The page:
Notes: The Sawn-Off CAR-15 is basically a version of a standard Colt CAR-15, modified by unit armorers and gunsmiths to use a radically-shorter barrel (usually about 9-10 inches.)  These modifications began in about the time of the 1987 Intifada, the Palestinian uprising against the Israelis.  The first units to use these shortened weapons were new IDF and Police CT undercover units, the Mistaravim; these units needed a short assault rifle with decent firepower, but could still be hidden under civilian clothing or in bags or backpacks with relative ease.  The existing Galil SARs were still a bit too bulky, the Galil MAR had not yet entered service, and the Colt Commando version of the M-16A2 was in extremely short supply.  The sawn-off CAR-15s were later adopted by a few other IDF special operations units, but throughout their short service with the IDF, remained a very-limited issue weapon.  It should be noted that the name “Mekut’zrar” (a Hebrew slang term meaning “very short”) was given to both the sawn-off CAR-15 and the Colt Commando.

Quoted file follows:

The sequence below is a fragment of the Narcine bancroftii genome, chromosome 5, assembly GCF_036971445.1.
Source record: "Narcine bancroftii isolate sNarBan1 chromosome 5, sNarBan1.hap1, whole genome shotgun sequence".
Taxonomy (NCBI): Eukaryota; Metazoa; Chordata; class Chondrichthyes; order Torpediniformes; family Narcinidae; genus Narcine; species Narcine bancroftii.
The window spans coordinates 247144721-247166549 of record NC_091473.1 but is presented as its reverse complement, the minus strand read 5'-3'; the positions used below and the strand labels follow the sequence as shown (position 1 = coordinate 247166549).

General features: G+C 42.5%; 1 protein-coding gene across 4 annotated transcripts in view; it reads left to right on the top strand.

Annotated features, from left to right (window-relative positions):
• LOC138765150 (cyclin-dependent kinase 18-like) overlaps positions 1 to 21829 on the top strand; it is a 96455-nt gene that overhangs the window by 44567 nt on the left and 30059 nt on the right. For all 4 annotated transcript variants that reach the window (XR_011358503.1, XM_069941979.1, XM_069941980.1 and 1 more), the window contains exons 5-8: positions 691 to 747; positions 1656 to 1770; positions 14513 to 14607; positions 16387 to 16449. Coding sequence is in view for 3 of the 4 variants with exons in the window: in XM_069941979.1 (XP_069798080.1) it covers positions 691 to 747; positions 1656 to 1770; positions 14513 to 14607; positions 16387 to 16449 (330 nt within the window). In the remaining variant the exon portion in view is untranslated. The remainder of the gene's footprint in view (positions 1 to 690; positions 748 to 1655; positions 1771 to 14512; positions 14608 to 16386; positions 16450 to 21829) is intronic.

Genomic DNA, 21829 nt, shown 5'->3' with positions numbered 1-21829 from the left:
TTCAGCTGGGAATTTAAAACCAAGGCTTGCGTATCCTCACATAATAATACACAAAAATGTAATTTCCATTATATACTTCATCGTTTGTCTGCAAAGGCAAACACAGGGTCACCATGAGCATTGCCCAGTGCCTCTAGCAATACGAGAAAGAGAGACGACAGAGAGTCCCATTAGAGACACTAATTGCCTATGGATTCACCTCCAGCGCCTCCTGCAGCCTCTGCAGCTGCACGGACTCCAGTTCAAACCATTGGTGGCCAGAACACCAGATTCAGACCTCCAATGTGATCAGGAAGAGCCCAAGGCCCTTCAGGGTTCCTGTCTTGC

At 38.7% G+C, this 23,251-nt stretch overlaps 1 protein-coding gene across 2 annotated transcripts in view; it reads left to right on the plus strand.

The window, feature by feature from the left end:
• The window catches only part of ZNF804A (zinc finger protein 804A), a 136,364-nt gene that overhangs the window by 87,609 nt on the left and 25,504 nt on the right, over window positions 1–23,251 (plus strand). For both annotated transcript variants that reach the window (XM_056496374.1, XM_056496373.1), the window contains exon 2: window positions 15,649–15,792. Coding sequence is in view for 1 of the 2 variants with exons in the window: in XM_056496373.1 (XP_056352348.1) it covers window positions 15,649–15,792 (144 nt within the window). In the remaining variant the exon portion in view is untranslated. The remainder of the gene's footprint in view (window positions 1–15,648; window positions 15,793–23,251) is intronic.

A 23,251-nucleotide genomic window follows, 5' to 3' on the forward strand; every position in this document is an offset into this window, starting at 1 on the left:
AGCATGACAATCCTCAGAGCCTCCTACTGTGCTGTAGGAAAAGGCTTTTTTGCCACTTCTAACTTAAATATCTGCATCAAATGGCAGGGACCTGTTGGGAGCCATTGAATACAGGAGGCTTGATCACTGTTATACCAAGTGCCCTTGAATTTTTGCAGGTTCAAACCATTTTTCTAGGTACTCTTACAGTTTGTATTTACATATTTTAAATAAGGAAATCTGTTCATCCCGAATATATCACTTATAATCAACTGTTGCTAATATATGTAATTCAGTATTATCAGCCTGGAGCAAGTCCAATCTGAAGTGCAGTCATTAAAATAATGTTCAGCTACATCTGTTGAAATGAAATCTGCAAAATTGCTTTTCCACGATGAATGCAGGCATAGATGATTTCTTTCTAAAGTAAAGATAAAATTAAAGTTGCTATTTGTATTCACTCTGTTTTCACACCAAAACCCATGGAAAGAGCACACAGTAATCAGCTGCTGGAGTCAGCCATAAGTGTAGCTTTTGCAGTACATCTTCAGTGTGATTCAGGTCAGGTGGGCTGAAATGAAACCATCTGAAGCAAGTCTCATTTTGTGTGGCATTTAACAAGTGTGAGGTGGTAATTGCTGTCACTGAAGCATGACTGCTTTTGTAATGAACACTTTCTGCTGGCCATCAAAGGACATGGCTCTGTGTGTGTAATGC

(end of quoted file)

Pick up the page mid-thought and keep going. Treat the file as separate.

As stated above, the sawn-off CAR-15 used a very abbreviated 9-10-inch barrel.  Adjustments to the gas system were made to improve reliability (with a barrel shortened below 11 inches, the Stoner gas system becomes very unreliable).  Unfortunately, there is only so much one can do with the Stoner gas system, especially as the barrel lengths get shorter and shorter, without having to undertake a radical redesign of the gas system itself.  In addition, the weapon was given a different flash suppressor, a modified version of the larger one found on the Galil SAR.  While not as effective as an actual muzzle brake, it is somewhat more effective than the standard M-16-type flash suppressor, while not having the bulk (or expense) of actual muzzle brakes available for the CAR-15 at the time; the short barrel coupled with the need to not shorten the gas tube any further also made mounting the standard CAR-15 muzzle brake very difficult.  Modifications were also made to the sliding stock to allow it to retract even further.